Udo Zimmermann, Sinfonia come un grande Lamento, in Memory of F. García Lorca

Udo Zimmermann, Sinfonia come un grande Lamento, in Memory of F. García Lorca

By Laura Silverberg, Mellon Post-Doctoral Fellow, Columbia University

Written for the concert Music of the Other Germany, performed on Jan 25, 2009 at Avery Fisher Hall at Lincoln Center.

In 1971, Erich Honecker (General Secretary of the ruling Socialist Unity Party) declared that “there can be no taboos in the realm of art and literature” if one works from a socialist position. By the mid-1970s, modernist techniques such as serialism and indeterminacy rarely drew the critical ire that they had in previous decades. East German composers were less isolated from musical developments in other lands, and a new generation of talented young composers—including Friedrich Goldmann, Reiner Bredemeyer, Georg Katzer, Friedrich Schenker, Siegfried Matthus, Paul-Heinz Dittrich, and Udo Zimmermann—gained international recognition.

Both the music and career path of Udo Zimmermann (1943– ) exemplify the experience of the second generation of East German composers, who completed their musical training during the 1960s. Counting Henze, Lutosławski, and Boulez among his greatest influences, Zimmermann was one of very few East German composers to win acclaim on both sides of the Iron Curtain. As founder and director of the Studio Neue Musik in Dresden, he brought to the GDR some of the first performances of music by Cage, Kagel, Xenakis, and Stockhausen. Zimmermann is best known for his work in the dramatic realm: he composed six successful operas, served as dramatic advisor at the Dresdner Staatsoper and, following German reunification, was director of the Leipzig Opera and later Berlin’s Deutsche Oper.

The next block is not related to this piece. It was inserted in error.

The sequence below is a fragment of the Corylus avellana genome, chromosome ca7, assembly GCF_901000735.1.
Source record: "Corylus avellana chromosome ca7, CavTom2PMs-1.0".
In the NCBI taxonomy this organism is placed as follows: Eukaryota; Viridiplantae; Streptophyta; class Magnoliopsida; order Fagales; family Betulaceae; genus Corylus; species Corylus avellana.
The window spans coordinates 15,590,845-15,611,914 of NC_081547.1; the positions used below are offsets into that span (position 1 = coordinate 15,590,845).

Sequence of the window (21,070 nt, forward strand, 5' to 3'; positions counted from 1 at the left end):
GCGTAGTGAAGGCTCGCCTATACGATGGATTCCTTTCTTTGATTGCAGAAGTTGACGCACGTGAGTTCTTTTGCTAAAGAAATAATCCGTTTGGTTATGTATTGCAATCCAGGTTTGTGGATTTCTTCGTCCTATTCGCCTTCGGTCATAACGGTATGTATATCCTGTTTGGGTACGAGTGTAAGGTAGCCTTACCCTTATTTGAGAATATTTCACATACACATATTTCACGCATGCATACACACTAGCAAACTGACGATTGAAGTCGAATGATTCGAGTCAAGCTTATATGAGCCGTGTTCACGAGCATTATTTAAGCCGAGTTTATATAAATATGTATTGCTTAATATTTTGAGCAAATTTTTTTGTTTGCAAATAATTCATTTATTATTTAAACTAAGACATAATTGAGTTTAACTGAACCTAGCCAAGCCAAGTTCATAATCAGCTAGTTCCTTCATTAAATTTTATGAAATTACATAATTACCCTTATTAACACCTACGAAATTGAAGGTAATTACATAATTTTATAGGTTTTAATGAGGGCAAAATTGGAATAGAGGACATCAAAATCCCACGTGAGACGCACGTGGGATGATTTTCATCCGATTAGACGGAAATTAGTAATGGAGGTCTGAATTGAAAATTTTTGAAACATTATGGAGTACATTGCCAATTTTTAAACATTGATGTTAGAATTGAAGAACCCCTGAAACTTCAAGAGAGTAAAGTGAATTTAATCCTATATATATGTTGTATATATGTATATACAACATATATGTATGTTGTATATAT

Zimmermann’s interest in the dramaturgical capabilities of music extended beyond opera; even his instrumental music typically carries a dramatic or textual reference. His Sinfonia come un grande Lamento, in memory of the Spanish poet Fernando García Lorca, takes as a starting point Lorca’s poem “Casida del Llanto,” or “Casida of the Weeping,” from the collection El divan del Tamarit:

I’ve closed my balcony

because I don’t want to hear the weeping,

but from behind the gray walls

nothing else is heard but the weeping.

There are very few angels that sing,

there are very few dogs that bark,

a thousand violins fit into the palm of my hand.

But the weeping is an immense dog,

the weeping is an immense angel,

the weeping is an immense violin,

the tears muffle the wind,

and nothing else is heard but the weeping.

(translation: Paul C. Echols)

According to Zimmermann, the Sinfonia uses Lorca’s poem as a source of inspiration, but does not follow the text in a programmatic manner. In the most general sense, the work is a lament for the dead. More specifically, it is an epitaph for Lorca himself, who was murdered by Franco’s fascists during the Spanish Civil War.

Divided into three movements, Antiphon I – Psalm – Antiphon II, the Sinfonia opens with a lengthy timpani cadenza built from a seven-note row. The cadenza gives way to an alternation between a march-like timpani theme and an adagio lament melody in the strings. This melody, built from the inversion of the introductory chorus of J.S. Bach’s St. Matthew Passion, becomes the basis of the Psalm. Beginning with the flute, the lament melody builds up to a climactic semi-aleatoric layering of all 52 instruments. The second Antiphon returns to the material of the first; an alternation between the march-like timpani motive and the lament melody grows to a climax before a minute-long diminuendo on a unison note. Writing on the Sinfonia a few years after its premiere, Zimmermann noted that this final gesture acts like a photograph, freezing “the feeling of unspeakable sadness as the limit of human suffering.”